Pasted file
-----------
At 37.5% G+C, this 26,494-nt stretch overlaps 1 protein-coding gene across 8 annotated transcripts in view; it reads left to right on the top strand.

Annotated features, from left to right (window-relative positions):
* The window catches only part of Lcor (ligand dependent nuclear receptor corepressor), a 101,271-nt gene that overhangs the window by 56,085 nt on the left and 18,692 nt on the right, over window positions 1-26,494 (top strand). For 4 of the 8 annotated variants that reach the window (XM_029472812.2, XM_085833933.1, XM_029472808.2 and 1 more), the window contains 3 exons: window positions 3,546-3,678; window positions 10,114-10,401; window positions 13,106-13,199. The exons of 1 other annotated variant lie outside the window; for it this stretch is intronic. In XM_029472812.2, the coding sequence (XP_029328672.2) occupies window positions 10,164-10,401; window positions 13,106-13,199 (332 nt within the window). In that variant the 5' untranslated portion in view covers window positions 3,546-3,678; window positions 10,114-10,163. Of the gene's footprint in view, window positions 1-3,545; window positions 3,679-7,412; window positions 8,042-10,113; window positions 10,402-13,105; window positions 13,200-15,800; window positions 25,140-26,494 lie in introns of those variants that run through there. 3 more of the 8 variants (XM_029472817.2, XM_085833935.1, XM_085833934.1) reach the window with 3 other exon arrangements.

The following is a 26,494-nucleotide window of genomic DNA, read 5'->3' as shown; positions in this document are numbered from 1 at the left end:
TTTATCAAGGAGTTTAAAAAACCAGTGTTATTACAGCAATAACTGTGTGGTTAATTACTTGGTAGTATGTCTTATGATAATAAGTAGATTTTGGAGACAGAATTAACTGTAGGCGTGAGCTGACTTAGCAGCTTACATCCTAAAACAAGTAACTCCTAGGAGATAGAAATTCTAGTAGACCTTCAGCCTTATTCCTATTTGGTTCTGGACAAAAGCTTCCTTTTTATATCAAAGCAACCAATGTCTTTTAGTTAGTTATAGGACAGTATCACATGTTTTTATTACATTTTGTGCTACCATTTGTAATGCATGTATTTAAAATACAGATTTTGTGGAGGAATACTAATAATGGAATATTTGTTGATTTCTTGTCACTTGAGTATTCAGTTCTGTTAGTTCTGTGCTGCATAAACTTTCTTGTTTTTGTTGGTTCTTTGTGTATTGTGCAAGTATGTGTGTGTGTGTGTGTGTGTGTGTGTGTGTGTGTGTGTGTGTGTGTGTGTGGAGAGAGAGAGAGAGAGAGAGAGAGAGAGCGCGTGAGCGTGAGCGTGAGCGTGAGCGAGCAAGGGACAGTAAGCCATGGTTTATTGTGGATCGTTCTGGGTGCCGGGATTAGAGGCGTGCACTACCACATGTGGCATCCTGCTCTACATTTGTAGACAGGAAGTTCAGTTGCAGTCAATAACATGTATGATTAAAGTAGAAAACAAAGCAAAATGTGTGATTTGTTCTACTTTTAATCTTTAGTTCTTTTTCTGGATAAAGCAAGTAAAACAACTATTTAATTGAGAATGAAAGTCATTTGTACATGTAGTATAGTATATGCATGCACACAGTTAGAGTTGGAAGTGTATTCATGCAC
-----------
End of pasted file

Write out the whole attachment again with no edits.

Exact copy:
At 37.5% G+C, this 26,494-nt stretch overlaps 1 protein-coding gene across 8 annotated transcripts in view; it reads left to right on the top strand.

Annotated features, from left to right (window-relative positions):
* The window catches only part of Lcor (ligand dependent nuclear receptor corepressor), a 101,271-nt gene that overhangs the window by 56,085 nt on the left and 18,692 nt on the right, over window positions 1-26,494 (top strand). For 4 of the 8 annotated variants that reach the window (XM_029472812.2, XM_085833933.1, XM_029472808.2 and 1 more), the window contains 3 exons: window positions 3,546-3,678; window positions 10,114-10,401; window positions 13,106-13,199. The exons of 1 other annotated variant lie outside the window; for it this stretch is intronic. In XM_029472812.2, the coding sequence (XP_029328672.2) occupies window positions 10,164-10,401; window positions 13,106-13,199 (332 nt within the window). In that variant the 5' untranslated portion in view covers window positions 3,546-3,678; window positions 10,114-10,163. Of the gene's footprint in view, window positions 1-3,545; window positions 3,679-7,412; window positions 8,042-10,113; window positions 10,402-13,105; window positions 13,200-15,800; window positions 25,140-26,494 lie in introns of those variants that run through there. 3 more of the 8 variants (XM_029472817.2, XM_085833935.1, XM_085833934.1) reach the window with 3 other exon arrangements.

The following is a 26,494-nucleotide window of genomic DNA, read 5'->3' as shown; positions in this document are numbered from 1 at the left end:
TTTATCAAGGAGTTTAAAAAACCAGTGTTATTACAGCAATAACTGTGTGGTTAATTACTTGGTAGTATGTCTTATGATAATAAGTAGATTTTGGAGACAGAATTAACTGTAGGCGTGAGCTGACTTAGCAGCTTACATCCTAAAACAAGTAACTCCTAGGAGATAGAAATTCTAGTAGACCTTCAGCCTTATTCCTATTTGGTTCTGGACAAAAGCTTCCTTTTTATATCAAAGCAACCAATGTCTTTTAGTTAGTTATAGGACAGTATCACATGTTTTTATTACATTTTGTGCTACCATTTGTAATGCATGTATTTAAAATACAGATTTTGTGGAGGAATACTAATAATGGAATATTTGTTGATTTCTTGTCACTTGAGTATTCAGTTCTGTTAGTTCTGTGCTGCATAAACTTTCTTGTTTTTGTTGGTTCTTTGTGTATTGTGCAAGTATGTGTGTGTGTGTGTGTGTGTGTGTGTGTGTGTGTGTGTGTGTGTGTGTGTGGAGAGAGAGAGAGAGAGAGAGAGAGAGAGCGCGTGAGCGTGAGCGTGAGCGTGAGCGAGCAAGGGACAGTAAGCCATGGTTTATTGTGGATCGTTCTGGGTGCCGGGATTAGAGGCGTGCACTACCACATGTGGCATCCTGCTCTACATTTGTAGACAGGAAGTTCAGTTGCAGTCAATAACATGTATGATTAAAGTAGAAAACAAAGCAAAATGTGTGATTTGTTCTACTTTTAATCTTTAGTTCTTTTTCTGGATAAAGCAAGTAAAACAACTATTTAATTGAGAATGAAAGTCATTTGTACATGTAGTATAGTATATGCATGCACACAGTTAGAGTTGGAAGTGTATTCATGCAC